Baby Boy has plenty of sex and drugs, but no rock and roll. An abrasive, gripping and dark descent into the heart of London’s underbelly, this tale of a typical suburban man succumbing to his worst impulses suggests Taxi Driver meeting Uncut Gems. Yet the locale and the feel are undeniably British, with experienced low-budget Director Greg Hall (whose DN association predates this website) turning in a particularly harrowing look at how easy it is to fall back on one’s inner weaknesses. Told with a great sense of empathy from a screenplay by George Russo who also puts in a terrifying central performance, Baby Boy makes great use of a dual-lighting scheme, carefully co-ordinated camerawork and fantastic acting to flip the script on traditional masculinity in favour of something far more nuanced and interesting. Ahead of today’s online premiere, we had the chance to talk to Hall about making violence believable, the reason behind picking a black cab driver in the lead role and how the film worked as a form of therapy for both cast and crew.
Nicky is a black cab driver. They are a fixture of London life, so I feel like it makes him a relatable character for this particular tale. Why did you choose that profession?
I wish I could have a profound answer around a taxi cab being a symbolic vehicle for the human soul or an avatar for the ‘everyday man’ but the real reason is probably less interesting. The original story of cab driver Nicky and his crack-induced binge was a smaller story thread from an abandoned feature script that George Russo and I wrote which looked at the intertwining lives of the drug trade in east London. We always had a soft spot for Nicky as a character. It’s a classic Jekyll and Hyde narrative; we always loved how he had a Mick Jagger swagger once he transformed into his drug-fuelled alter-ego Skinny Nicky.
During the first lockdown the script came about from re-exploring the abandoned story thread and bringing it to life with the short. I think the black cab originally came from conversations about people using vehicles to sell and take drugs, such as ice cream vans. But certainly as the story and character developed the role of being a black cab driver and the significance of this archetype came to the forefront. In some respects Baby Boy is about exploring and subverting identities and expectations. You couldn’t find more of a cliche than a white working class man with a house, wife and two kids in the suburbs who drives a black cab in London!
What draws me towards sex and drugs as intertwining subject matters is that they both set out to achieve the same result.
I even joked at one point with George that we should call the short Taxi Driver. There’s certainly a direct influence of Scorsese’s film, which we both admire as a stellar piece of seventies filmmaking. During the shooting of Baby Boy I would play Bernard Herrmann’s score on set to evoke the same insidious mood. To paraphrase Godard: It’s not about where you take something from but where you take it to. I believe all culture is some kind of appropriation so I try to ensure to steal from the best.
What drew you to tell a story about sex and drug addiction and did you have to do any research to get the tone right?
I would say that sex and drugs are both widely used and abused across all levels of society, so I guess I find it hard not to tell stories that don’t touch upon these topics in some way as they are so intrinsic to the world around us. What draws me towards sex and drugs as intertwining subject matters is that they both set out to achieve the same result. As part of the human experience they help us transcend, offering momentary relief to the banality of everyday existence. People pursue both sex and drugs with great conviction; they are common motivators that can be found in all the best and worst stories.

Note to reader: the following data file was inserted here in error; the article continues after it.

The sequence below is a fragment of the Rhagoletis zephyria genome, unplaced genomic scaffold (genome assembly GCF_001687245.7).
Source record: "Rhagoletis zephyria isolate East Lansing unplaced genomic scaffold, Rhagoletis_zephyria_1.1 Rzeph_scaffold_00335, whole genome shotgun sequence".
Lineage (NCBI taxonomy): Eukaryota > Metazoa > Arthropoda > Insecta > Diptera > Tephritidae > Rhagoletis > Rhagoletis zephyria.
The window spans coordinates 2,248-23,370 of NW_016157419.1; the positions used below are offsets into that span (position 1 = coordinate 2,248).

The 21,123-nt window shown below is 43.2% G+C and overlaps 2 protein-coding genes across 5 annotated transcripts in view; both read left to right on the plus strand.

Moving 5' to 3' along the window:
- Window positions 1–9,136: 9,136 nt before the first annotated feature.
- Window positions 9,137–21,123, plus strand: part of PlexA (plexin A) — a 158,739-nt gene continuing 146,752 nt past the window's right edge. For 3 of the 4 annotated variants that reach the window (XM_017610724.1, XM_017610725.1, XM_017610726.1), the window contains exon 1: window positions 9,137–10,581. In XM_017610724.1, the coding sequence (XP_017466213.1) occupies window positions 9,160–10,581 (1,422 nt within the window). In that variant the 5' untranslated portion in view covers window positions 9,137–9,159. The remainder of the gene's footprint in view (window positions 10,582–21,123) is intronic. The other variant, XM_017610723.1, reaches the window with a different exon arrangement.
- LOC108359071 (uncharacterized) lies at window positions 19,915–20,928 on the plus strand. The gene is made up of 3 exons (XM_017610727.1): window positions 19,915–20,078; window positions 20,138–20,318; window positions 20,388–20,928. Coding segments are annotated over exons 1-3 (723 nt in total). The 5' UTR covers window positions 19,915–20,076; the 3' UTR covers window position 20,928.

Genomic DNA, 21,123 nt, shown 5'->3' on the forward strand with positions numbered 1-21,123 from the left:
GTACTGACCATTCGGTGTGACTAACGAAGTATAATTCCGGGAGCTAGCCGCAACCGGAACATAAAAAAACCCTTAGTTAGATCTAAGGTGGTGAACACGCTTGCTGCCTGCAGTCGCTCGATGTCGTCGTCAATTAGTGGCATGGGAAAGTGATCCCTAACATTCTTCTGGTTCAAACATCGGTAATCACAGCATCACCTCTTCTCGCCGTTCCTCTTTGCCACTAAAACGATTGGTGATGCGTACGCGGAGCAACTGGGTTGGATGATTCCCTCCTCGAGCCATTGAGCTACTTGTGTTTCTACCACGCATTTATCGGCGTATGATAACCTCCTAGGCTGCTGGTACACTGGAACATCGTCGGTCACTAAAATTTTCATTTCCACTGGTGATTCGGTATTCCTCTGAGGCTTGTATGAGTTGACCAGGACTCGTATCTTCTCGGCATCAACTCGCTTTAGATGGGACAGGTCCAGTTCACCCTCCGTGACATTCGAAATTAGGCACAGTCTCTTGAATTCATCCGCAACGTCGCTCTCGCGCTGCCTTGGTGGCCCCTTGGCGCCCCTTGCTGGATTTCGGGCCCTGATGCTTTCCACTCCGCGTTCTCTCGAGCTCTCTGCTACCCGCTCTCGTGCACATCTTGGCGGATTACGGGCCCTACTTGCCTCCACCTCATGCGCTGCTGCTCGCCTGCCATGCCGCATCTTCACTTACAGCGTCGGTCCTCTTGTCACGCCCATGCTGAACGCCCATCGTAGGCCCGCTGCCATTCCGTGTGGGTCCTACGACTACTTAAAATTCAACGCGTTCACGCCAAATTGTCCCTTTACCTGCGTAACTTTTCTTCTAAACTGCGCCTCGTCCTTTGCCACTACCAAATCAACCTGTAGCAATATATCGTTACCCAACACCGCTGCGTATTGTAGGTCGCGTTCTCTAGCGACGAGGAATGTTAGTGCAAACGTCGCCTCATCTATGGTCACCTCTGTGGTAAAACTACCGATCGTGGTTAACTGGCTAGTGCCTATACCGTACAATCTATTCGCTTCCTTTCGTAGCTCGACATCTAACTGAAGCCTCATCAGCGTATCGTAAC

Ultimately everything we create has come from some place of experience and authenticity.
Baby Boy is co-written with George Russo. My debut no-budget feature The Plague and George’s first film Turnout both cover similar topics of drugs, dealing and petty crimes. Therefore when we started writing together a lot of what we draw from is our mutual interest in drug culture, from the positive artistic and creative contributions through to the negative addictions and depravities around the topic. George has been in recovery for over ten years which has influenced the writing process. Ultimately everything we create has come from some place of experience and authenticity.
George Russo is so amazing and intense in the main role, giving his character a great sense of depth; what’s he like to work with as an actor?
George is a dream to work with. He fully commits himself to a role and does his homework building the character. He really invests his time and ideas into layering the character, finding the truths and reality of who he is embodying. Working with an actor like George makes my life as a director a joy. I’m fully confident in knowing that he will strive towards wanting to deliver the best performance he can. The standards he holds himself to are incredibly high.
As a director I really enjoy working with actors who I can build strong personal bonds with because ultimately they are your co-collaborators in bringing your vision to life. George is godfather to my son so it’s safe to say we have a strong trust. Filmmaking to me is like an extended family in both the figurative and literal sense.
This is a dark, depressing story but I felt like it had a strong sense of empathy for the man at its centre! What was it like getting the tone right?
It’s always a challenge approaching a story where the protagonist is not just flawed but displays questionable and damaging behaviour. The key for me was to establish a sense of sympathy and empathy for the audience, attempting to bridge the gulf between what the protagonist does and what the protagonist feels through the choice of film language in telling the story. The shot decisions were in line with building Nicky’s world. For example in the opening scene, his wife Angie is only ever composed in a wide shot because there is so much distance in their relationship. It’s visualised in the film; she’s never given a close up because Nicky is not close to her, which the audience receives on a deeper psychological level.